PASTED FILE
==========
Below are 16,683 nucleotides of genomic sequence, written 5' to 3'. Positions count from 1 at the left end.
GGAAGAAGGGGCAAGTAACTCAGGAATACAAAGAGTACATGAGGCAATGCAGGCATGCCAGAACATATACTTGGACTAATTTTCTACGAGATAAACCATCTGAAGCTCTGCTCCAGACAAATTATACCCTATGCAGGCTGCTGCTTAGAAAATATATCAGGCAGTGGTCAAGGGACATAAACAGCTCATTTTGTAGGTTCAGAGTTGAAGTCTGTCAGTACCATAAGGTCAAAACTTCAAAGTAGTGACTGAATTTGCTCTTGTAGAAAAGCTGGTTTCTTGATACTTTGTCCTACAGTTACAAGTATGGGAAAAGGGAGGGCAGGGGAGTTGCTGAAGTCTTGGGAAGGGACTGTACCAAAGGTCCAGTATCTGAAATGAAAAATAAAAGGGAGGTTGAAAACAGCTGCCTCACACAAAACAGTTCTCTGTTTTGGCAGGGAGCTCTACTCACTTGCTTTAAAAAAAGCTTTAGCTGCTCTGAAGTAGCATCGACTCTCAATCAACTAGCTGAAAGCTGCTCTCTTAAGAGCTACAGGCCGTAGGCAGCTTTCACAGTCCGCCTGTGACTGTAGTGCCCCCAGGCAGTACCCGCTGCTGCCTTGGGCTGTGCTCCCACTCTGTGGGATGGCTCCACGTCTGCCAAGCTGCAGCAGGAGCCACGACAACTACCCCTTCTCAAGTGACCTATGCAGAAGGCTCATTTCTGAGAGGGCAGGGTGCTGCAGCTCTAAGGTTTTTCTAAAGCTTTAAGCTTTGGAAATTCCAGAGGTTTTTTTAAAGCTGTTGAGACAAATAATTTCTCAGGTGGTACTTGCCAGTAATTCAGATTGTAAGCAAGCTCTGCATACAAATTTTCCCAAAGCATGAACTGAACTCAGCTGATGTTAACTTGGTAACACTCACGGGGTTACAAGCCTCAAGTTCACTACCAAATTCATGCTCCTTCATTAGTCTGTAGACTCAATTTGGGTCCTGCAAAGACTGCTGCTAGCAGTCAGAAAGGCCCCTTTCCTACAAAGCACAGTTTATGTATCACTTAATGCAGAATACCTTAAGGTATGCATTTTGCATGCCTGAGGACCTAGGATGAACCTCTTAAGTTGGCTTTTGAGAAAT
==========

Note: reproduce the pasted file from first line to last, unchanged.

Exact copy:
Below are 16,683 nucleotides of genomic sequence, written 5' to 3'. Positions count from 1 at the left end.
GGAAGAAGGGGCAAGTAACTCAGGAATACAAAGAGTACATGAGGCAATGCAGGCATGCCAGAACATATACTTGGACTAATTTTCTACGAGATAAACCATCTGAAGCTCTGCTCCAGACAAATTATACCCTATGCAGGCTGCTGCTTAGAAAATATATCAGGCAGTGGTCAAGGGACATAAACAGCTCATTTTGTAGGTTCAGAGTTGAAGTCTGTCAGTACCATAAGGTCAAAACTTCAAAGTAGTGACTGAATTTGCTCTTGTAGAAAAGCTGGTTTCTTGATACTTTGTCCTACAGTTACAAGTATGGGAAAAGGGAGGGCAGGGGAGTTGCTGAAGTCTTGGGAAGGGACTGTACCAAAGGTCCAGTATCTGAAATGAAAAATAAAAGGGAGGTTGAAAACAGCTGCCTCACACAAAACAGTTCTCTGTTTTGGCAGGGAGCTCTACTCACTTGCTTTAAAAAAAGCTTTAGCTGCTCTGAAGTAGCATCGACTCTCAATCAACTAGCTGAAAGCTGCTCTCTTAAGAGCTACAGGCCGTAGGCAGCTTTCACAGTCCGCCTGTGACTGTAGTGCCCCCAGGCAGTACCCGCTGCTGCCTTGGGCTGTGCTCCCACTCTGTGGGATGGCTCCACGTCTGCCAAGCTGCAGCAGGAGCCACGACAACTACCCCTTCTCAAGTGACCTATGCAGAAGGCTCATTTCTGAGAGGGCAGGGTGCTGCAGCTCTAAGGTTTTTCTAAAGCTTTAAGCTTTGGAAATTCCAGAGGTTTTTTTAAAGCTGTTGAGACAAATAATTTCTCAGGTGGTACTTGCCAGTAATTCAGATTGTAAGCAAGCTCTGCATACAAATTTTCCCAAAGCATGAACTGAACTCAGCTGATGTTAACTTGGTAACACTCACGGGGTTACAAGCCTCAAGTTCACTACCAAATTCATGCTCCTTCATTAGTCTGTAGACTCAATTTGGGTCCTGCAAAGACTGCTGCTAGCAGTCAGAAAGGCCCCTTTCCTACAAAGCACAGTTTATGTATCACTTAATGCAGAATACCTTAAGGTATGCATTTTGCATGCCTGAGGACCTAGGATGAACCTCTTAAGTTGGCTTTTGAGAAAT